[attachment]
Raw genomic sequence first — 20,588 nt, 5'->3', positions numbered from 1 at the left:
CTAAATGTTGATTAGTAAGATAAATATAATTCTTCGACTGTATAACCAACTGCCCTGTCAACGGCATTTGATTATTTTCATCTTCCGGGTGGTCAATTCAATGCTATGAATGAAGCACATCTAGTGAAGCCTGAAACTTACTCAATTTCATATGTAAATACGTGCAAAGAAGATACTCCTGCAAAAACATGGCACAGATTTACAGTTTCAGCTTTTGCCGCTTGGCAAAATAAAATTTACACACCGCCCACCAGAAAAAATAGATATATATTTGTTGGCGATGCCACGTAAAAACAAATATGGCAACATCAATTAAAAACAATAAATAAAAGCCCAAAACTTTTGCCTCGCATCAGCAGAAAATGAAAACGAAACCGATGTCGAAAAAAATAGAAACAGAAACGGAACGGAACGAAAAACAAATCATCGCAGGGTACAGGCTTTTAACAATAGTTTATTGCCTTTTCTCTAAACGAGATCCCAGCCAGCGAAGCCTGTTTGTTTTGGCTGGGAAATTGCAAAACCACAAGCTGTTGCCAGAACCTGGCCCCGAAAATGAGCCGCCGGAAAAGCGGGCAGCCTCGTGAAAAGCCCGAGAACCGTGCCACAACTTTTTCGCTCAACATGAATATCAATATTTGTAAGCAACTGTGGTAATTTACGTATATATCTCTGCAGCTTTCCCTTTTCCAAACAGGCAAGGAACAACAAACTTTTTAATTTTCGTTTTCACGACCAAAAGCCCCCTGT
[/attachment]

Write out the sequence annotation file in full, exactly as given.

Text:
Raw genomic sequence first — 20,588 nt, 5'->3', positions numbered from 1 at the left:
CTAAATGTTGATTAGTAAGATAAATATAATTCTTCGACTGTATAACCAACTGCCCTGTCAACGGCATTTGATTATTTTCATCTTCCGGGTGGTCAATTCAATGCTATGAATGAAGCACATCTAGTGAAGCCTGAAACTTACTCAATTTCATATGTAAATACGTGCAAAGAAGATACTCCTGCAAAAACATGGCACAGATTTACAGTTTCAGCTTTTGCCGCTTGGCAAAATAAAATTTACACACCGCCCACCAGAAAAAATAGATATATATTTGTTGGCGATGCCACGTAAAAACAAATATGGCAACATCAATTAAAAACAATAAATAAAAGCCCAAAACTTTTGCCTCGCATCAGCAGAAAATGAAAACGAAACCGATGTCGAAAAAAATAGAAACAGAAACGGAACGGAACGAAAAACAAATCATCGCAGGGTACAGGCTTTTAACAATAGTTTATTGCCTTTTCTCTAAACGAGATCCCAGCCAGCGAAGCCTGTTTGTTTTGGCTGGGAAATTGCAAAACCACAAGCTGTTGCCAGAACCTGGCCCCGAAAATGAGCCGCCGGAAAAGCGGGCAGCCTCGTGAAAAGCCCGAGAACCGTGCCACAACTTTTTCGCTCAACATGAATATCAATATTTGTAAGCAACTGTGGTAATTTACGTATATATCTCTGCAGCTTTCCCTTTTCCAAACAGGCAAGGAACAACAAACTTTTTAATTTTCGTTTTCACGACCAAAAGCCCCCTGT